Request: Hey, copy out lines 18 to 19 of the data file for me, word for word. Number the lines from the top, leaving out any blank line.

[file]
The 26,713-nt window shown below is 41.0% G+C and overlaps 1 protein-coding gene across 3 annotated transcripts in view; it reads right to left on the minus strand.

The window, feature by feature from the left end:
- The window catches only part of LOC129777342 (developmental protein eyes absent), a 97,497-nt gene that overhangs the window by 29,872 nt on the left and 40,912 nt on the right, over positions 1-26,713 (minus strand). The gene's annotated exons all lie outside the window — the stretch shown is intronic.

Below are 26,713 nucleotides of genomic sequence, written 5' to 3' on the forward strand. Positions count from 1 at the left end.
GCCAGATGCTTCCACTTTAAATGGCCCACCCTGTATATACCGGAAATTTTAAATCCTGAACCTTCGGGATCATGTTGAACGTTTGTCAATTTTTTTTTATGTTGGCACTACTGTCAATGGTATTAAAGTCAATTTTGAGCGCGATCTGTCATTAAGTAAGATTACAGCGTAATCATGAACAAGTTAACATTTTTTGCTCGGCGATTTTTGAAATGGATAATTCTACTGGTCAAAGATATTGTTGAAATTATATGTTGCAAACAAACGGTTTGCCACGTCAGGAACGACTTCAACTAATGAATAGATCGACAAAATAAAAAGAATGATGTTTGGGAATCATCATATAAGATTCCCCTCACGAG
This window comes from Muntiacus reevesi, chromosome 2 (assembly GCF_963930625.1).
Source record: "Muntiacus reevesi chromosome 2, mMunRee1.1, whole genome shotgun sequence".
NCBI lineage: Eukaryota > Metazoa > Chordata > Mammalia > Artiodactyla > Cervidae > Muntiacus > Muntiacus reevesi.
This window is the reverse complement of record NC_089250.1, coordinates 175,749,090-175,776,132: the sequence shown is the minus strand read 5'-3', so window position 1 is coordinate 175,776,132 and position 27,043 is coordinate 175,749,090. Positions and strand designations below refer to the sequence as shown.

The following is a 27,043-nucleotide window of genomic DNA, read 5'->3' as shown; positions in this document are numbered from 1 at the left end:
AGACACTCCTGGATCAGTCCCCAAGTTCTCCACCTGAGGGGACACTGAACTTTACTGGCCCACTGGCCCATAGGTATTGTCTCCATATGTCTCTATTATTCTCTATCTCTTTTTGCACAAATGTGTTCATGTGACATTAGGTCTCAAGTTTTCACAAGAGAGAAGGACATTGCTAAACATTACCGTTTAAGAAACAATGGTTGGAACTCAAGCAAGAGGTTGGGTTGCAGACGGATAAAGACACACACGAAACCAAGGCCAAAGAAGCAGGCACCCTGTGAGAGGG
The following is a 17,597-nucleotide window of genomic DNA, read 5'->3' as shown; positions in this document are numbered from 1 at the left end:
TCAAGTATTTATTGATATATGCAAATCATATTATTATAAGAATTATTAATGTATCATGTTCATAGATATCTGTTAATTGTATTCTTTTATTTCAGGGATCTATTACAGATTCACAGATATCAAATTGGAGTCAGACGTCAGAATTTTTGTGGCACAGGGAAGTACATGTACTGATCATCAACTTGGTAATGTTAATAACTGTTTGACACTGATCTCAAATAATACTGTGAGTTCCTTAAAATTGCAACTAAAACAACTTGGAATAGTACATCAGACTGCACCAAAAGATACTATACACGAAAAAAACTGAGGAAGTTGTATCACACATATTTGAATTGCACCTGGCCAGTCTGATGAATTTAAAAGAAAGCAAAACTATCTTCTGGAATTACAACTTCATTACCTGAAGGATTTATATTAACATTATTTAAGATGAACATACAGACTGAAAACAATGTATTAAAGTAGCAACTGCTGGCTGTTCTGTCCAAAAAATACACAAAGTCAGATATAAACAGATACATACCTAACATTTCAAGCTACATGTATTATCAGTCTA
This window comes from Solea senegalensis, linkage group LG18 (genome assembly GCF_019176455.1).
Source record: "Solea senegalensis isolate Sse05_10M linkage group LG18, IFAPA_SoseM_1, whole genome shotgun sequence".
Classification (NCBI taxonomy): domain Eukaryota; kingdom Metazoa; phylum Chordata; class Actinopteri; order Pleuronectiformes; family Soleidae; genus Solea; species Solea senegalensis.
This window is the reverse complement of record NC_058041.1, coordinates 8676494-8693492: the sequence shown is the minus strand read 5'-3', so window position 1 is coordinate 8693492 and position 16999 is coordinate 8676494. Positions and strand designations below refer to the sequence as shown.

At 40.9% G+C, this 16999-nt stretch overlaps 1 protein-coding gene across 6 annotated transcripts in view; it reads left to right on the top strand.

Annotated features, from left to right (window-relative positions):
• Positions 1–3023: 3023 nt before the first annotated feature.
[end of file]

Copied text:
At 40.9% G+C, this 16999-nt stretch overlaps 1 protein-coding gene across 6 annotated transcripts in view; it reads left to right on the top strand.

Annotated features, from left to right (window-relative positions):